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  Data Acquisition & Analysis Natural Resource Monitoring Environmental Damage Assessments Oil Spill Response Litigation Support R&D

 

 

Environmental & GIS Services

Oil Spill Response & Crisis Management:
Real-time Oil Distribution, Quantity & Trajectory Mapping
SCAT and NRDA Field Team Support
Oil Recovery& Response Resource Allocation Support
Land-based Oil & Chemical Spill Mapping

Natural Resource Monitoring:

Kelp & Eel Grass Mapping
Intertidal & Subtidal Substrate Mapping
Sediment Fate & Transport
Wetland Mapping

SeaView: Fisheries Support Services

Environmental Analysis:
Wetland Restoration Planning & Monitoring
Water Quality & Runoff Monitoring
Change Detection
Thermal Discharge Tracking
Dredging & Disposal Monitoring
Environmental Impact Assessments

Resource Management & Litigation Support:
Environmental Damage Assessments
Expert Witness Testimony
Restoration Progress Assessments
Annual Natural Resource Surveys

GIS:
Geodatabase Design & Creation
GIS System Maintenance for Emergency Response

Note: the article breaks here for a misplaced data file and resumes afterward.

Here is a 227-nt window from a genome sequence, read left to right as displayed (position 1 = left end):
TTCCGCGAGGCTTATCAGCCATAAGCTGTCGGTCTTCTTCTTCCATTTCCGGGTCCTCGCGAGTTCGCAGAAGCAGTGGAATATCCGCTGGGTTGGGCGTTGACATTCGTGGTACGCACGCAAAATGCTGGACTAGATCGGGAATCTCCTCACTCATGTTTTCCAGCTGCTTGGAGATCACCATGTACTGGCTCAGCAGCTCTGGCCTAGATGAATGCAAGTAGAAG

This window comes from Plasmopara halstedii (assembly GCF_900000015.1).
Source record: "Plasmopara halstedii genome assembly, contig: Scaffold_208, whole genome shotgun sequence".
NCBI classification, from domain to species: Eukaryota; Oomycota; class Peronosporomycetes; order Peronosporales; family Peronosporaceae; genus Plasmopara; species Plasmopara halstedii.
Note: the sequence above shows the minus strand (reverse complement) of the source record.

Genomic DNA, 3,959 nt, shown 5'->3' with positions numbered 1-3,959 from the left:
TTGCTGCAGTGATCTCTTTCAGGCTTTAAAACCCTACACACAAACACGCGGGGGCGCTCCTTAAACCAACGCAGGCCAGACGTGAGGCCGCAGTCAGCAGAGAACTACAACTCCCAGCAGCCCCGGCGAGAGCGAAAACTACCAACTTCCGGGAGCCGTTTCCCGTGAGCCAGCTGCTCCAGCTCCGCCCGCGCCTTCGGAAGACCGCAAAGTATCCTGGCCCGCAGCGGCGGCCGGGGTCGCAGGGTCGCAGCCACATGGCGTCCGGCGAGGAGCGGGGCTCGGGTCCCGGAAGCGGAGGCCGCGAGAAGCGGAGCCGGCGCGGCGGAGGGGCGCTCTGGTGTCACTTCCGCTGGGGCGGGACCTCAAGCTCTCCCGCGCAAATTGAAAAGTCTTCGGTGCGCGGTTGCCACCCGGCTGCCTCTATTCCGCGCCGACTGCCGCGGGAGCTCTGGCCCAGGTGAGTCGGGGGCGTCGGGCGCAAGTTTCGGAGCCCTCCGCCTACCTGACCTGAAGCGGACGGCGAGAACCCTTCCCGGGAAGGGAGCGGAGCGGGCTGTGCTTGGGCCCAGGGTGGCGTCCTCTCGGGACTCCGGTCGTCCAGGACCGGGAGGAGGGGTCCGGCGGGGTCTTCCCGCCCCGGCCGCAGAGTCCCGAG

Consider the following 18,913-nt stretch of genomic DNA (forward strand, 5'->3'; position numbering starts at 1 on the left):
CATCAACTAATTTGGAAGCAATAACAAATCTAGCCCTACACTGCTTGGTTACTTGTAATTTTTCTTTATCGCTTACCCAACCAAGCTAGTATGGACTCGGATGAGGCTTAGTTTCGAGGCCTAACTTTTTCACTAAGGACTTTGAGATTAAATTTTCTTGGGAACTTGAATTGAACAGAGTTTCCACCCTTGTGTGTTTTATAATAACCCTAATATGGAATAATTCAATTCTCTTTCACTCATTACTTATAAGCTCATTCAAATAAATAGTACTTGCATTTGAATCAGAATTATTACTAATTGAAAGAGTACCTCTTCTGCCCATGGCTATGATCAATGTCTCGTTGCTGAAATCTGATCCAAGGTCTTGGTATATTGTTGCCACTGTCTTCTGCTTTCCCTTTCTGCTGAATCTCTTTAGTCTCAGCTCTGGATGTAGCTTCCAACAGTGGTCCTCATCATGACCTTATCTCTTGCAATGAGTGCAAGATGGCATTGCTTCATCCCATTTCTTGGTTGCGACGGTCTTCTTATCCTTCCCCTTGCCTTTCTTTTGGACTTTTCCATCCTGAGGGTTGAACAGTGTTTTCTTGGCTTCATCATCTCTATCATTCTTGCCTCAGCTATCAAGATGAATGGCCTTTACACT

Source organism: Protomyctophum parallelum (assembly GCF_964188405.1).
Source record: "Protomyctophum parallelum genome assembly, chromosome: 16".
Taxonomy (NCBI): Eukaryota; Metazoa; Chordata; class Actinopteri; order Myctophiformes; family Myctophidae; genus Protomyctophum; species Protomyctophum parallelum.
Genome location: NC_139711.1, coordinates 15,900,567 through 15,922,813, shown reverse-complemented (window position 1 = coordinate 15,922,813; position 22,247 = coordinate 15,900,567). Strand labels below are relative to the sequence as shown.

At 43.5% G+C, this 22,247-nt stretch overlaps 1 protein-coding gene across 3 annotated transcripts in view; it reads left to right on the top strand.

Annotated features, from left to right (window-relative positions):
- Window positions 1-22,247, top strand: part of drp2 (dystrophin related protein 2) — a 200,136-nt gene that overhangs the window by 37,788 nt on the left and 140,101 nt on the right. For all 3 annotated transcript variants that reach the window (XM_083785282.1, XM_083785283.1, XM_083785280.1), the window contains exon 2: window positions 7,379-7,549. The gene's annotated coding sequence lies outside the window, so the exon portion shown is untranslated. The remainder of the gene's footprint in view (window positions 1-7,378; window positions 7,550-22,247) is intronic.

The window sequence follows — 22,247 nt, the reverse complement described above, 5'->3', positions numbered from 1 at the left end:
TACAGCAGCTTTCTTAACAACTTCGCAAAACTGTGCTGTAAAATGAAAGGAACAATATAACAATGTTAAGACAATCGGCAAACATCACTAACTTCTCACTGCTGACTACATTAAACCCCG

Spatial Analysis
Spatial Visualization

Grant Funded Research & Development

 

 

 

Grant Funded Research & Development

Since its inception, Ocean Imaging has been very active in scientific research. Unlike many other remote sensing and GIS companies that only provide commercial data and services, we routinely receive research grants from federal, state and corporate agencies. Our sponsors have included the National Science Foundation, NASA, NOAA, the Navy, Minerals Management Service, EPA, Oregon and California Fish and Wildlife agencies, and large corporations. We also routinely collaborate on grant funded research with academic institutions. 

In many cases, the research activities target the development of new remote sensing applications or the use of novel remote sensing techniques to study particular events of interest. These studies evolve, in turn, to long-term, operational monitoring projects. We welcome collaborative research opportunities which combine our remote sensing resources and expertise with the expertise of other scientists and specialists to help advance physical, biological or ecological knowledge.

Articles

Aug 2009 - Development of an Oil Spill Thickness Mapping Sensor
Rapid determination of oil thickness patterns within a spill at sea is vital for efficient planning and management of spill response activities. Presently such determinations are made almost solely by airborne visual surveys which require specially trained observers and are prone to errors due to variations in illumination, water color, and other environmental conditions. Our goal is to eliminate the subjectivity of visual assessment techniques by developing a computerized portable imaging system that could provide detailed maps of oil-on-water thickness distributions in near-real-time.

Aug 2009 - Development of a GIS-based Oil Spill Response System